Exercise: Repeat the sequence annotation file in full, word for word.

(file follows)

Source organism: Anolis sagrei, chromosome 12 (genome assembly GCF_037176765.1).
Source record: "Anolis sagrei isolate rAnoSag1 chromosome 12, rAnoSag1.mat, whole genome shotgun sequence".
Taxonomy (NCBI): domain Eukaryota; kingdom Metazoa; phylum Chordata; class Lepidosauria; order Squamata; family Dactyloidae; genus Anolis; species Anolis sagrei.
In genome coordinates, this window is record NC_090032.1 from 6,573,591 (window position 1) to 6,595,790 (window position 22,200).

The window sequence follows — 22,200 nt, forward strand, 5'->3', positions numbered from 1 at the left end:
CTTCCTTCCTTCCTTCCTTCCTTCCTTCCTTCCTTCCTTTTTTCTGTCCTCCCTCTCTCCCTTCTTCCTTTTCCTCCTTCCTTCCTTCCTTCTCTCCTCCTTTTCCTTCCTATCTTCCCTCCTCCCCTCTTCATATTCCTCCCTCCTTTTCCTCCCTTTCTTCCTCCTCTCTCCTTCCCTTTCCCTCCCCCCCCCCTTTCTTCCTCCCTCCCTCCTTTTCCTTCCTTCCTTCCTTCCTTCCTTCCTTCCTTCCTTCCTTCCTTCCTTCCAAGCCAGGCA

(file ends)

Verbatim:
Source organism: Anolis sagrei, chromosome 12 (genome assembly GCF_037176765.1).
Source record: "Anolis sagrei isolate rAnoSag1 chromosome 12, rAnoSag1.mat, whole genome shotgun sequence".
Taxonomy (NCBI): domain Eukaryota; kingdom Metazoa; phylum Chordata; class Lepidosauria; order Squamata; family Dactyloidae; genus Anolis; species Anolis sagrei.
In genome coordinates, this window is record NC_090032.1 from 6,573,591 (window position 1) to 6,595,790 (window position 22,200).

The window sequence follows — 22,200 nt, forward strand, 5'->3', positions numbered from 1 at the left end:
CTTCCTTCCTTCCTTCCTTCCTTCCTTCCTTCCTTCCTTTTTTCTGTCCTCCCTCTCTCCCTTCTTCCTTTTCCTCCTTCCTTCCTTCCTTCTCTCCTCCTTTTCCTTCCTATCTTCCCTCCTCCCCTCTTCATATTCCTCCCTCCTTTTCCTCCCTTTCTTCCTCCTCTCTCCTTCCCTTTCCCTCCCCCCCCCCTTTCTTCCTCCCTCCCTCCTTTTCCTTCCTTCCTTCCTTCCTTCCTTCCTTCCTTCCTTCCTTCCTTCCTTCCAAGCCAGGCA